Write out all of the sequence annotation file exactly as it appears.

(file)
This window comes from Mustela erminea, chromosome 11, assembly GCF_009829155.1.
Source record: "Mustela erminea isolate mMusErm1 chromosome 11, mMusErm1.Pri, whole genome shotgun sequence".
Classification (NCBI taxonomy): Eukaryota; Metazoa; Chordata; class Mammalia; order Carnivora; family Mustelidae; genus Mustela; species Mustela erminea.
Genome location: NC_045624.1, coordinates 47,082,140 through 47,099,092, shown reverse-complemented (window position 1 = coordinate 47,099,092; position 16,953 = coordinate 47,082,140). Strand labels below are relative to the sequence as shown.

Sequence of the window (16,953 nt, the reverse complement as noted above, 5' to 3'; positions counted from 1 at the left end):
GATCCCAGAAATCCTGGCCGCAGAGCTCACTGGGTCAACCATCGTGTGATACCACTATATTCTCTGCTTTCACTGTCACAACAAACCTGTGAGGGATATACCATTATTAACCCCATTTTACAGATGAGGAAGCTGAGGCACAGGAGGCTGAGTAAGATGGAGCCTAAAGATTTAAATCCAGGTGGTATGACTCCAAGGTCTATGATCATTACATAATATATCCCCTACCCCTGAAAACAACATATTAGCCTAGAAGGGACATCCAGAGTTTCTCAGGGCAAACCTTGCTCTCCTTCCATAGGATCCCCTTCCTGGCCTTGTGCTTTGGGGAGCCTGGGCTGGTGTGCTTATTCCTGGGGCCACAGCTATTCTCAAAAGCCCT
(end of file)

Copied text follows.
This window comes from Mustela erminea, chromosome 11, assembly GCF_009829155.1.
Source record: "Mustela erminea isolate mMusErm1 chromosome 11, mMusErm1.Pri, whole genome shotgun sequence".
Classification (NCBI taxonomy): Eukaryota; Metazoa; Chordata; class Mammalia; order Carnivora; family Mustelidae; genus Mustela; species Mustela erminea.
Genome location: NC_045624.1, coordinates 47,082,140 through 47,099,092, shown reverse-complemented (window position 1 = coordinate 47,099,092; position 16,953 = coordinate 47,082,140). Strand labels below are relative to the sequence as shown.

Sequence of the window (16,953 nt, the reverse complement as noted above, 5' to 3'; positions counted from 1 at the left end):
GATCCCAGAAATCCTGGCCGCAGAGCTCACTGGGTCAACCATCGTGTGATACCACTATATTCTCTGCTTTCACTGTCACAACAAACCTGTGAGGGATATACCATTATTAACCCCATTTTACAGATGAGGAAGCTGAGGCACAGGAGGCTGAGTAAGATGGAGCCTAAAGATTTAAATCCAGGTGGTATGACTCCAAGGTCTATGATCATTACATAATATATCCCCTACCCCTGAAAACAACATATTAGCCTAGAAGGGACATCCAGAGTTTCTCAGGGCAAACCTTGCTCTCCTTCCATAGGATCCCCTTCCTGGCCTTGTGCTTTGGGGAGCCTGGGCTGGTGTGCTTATTCCTGGGGCCACAGCTATTCTCAAAAGCCCT